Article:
Agronomy and Horticulture Department
Evaluation of pollination traits important for hybrid wheat development in Great Plains germplasm
Date of this Version
Garst, N., Belamkar, V., Easterly, A., Guttieri, M. J., Stoll, H., Ibrahim, A. M. H., & Baenziger, P. S. (2023). Evaluation of pollination traits important for hybrid wheat development in Great Plains germplasm. Crop Science, 1–14. https://doi.org/10.1002/csc2.20926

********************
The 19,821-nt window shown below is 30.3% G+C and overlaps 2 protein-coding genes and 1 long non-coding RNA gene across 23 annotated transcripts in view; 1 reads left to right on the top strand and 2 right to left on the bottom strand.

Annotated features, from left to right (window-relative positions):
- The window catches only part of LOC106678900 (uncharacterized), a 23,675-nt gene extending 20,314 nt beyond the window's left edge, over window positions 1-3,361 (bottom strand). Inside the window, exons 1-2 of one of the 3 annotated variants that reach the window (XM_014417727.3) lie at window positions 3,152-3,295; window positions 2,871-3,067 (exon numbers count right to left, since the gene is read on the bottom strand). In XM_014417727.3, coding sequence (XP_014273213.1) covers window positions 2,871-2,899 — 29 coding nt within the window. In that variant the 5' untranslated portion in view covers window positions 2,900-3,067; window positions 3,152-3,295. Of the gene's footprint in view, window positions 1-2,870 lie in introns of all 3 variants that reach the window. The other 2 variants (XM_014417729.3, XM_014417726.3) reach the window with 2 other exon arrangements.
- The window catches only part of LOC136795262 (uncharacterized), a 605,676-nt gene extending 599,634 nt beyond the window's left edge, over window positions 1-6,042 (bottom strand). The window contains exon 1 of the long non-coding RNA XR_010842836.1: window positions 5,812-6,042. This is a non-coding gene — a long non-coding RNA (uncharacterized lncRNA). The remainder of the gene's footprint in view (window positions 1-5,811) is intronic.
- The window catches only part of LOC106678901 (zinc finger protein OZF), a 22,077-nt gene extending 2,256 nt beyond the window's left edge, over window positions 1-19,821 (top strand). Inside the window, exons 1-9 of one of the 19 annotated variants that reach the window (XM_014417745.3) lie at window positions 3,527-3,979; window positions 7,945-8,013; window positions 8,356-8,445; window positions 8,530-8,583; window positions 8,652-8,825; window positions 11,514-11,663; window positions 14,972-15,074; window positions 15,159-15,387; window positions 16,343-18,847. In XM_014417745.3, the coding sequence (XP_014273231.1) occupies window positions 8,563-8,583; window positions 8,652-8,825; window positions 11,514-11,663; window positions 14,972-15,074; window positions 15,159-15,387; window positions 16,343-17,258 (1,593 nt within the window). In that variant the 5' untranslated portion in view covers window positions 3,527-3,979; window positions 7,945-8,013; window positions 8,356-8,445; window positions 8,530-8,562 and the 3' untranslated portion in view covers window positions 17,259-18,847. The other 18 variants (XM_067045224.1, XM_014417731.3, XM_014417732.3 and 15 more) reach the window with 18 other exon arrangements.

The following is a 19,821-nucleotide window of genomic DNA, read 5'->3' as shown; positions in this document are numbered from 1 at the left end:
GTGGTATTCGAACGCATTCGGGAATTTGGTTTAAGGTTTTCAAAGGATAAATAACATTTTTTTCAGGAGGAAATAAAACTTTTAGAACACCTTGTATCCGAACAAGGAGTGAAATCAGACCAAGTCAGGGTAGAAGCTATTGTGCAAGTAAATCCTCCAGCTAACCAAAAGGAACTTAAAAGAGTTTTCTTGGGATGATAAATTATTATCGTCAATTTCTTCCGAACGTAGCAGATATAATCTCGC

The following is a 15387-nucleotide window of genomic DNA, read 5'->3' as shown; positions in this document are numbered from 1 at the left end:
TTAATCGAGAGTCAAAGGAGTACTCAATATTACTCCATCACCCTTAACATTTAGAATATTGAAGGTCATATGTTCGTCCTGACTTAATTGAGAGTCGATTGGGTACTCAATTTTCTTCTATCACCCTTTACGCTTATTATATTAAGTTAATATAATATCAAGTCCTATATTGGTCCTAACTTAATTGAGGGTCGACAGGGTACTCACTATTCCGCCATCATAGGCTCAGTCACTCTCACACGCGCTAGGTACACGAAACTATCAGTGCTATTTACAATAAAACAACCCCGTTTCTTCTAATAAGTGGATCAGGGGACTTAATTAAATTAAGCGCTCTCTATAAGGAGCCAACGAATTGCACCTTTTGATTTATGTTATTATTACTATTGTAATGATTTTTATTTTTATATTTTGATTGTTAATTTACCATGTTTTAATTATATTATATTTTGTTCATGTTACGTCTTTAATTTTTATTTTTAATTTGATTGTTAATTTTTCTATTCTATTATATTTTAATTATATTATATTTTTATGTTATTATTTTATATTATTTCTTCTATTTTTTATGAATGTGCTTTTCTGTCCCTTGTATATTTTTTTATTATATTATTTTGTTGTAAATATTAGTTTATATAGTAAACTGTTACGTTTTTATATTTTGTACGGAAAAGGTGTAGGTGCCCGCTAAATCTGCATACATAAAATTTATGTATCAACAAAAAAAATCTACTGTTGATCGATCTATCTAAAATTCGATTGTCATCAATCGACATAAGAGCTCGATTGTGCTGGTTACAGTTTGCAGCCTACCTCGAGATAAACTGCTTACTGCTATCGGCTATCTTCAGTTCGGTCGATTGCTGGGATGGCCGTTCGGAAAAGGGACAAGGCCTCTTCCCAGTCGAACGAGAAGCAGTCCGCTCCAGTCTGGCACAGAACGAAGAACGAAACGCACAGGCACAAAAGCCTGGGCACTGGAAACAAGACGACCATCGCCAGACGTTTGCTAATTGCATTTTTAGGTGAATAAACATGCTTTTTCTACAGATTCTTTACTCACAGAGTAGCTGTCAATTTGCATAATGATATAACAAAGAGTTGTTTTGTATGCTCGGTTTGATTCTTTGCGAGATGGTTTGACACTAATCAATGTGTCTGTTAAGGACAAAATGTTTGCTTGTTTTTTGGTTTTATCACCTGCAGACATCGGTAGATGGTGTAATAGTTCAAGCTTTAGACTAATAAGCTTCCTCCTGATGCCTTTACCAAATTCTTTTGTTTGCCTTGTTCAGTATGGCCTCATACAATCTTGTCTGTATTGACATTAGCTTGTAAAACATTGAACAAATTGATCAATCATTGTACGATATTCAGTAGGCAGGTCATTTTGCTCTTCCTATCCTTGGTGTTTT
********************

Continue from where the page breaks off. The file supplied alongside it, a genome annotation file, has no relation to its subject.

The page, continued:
Hybrid wheat (Triticum aestivumL.) offers potential yield advantages over conventional inbred cultivars. For hybrid wheat to be a commercial success, the cost to produce the hybrid seed needs to be minimized. Although wheat is naturally selfpollinated, hybrid wheat seed production can be improved by increasing the amount and availability of pollen for cross-pollination. This research examined 19 pollination traits using the Hard Winter Wheat Association Mapping Panel for 3 years. Anther extrusion, pollen 50 date (date at which a genotype has 50% of spikes pollinating), plant height, and pollination duration (last spike pollen 50 date minus first spike pollen 50 date)were identified as the most important traits for hybrid seed production. Anther extrusion, plant height, and pollen 50 date varied widely among genotypes, while pollination duration had significant genotypic differences in one year of testing. These traits also had significant genotype × year interactions, but better and poorer performers were consistent among years. Anther extrusion was weakly, negatively correlated with plant height, and high anther extrusion semi-dwarf genotypes were identified. Pollination duration was reduced in a high temperature (>30°C) environment, and genotypic differences in pollination duration were identified only in a milder temperature (24°C) environment. Hierarchical clustering suggested that excellent pollinator genotypes with high anther extrusion and longer pollination duration tended to pollinate early and were of short to moderate stature. Pollination traits were higher when temperatures were mild, which benefited early genotypes because they pollinated before higher temperatures limited their pollination duration.
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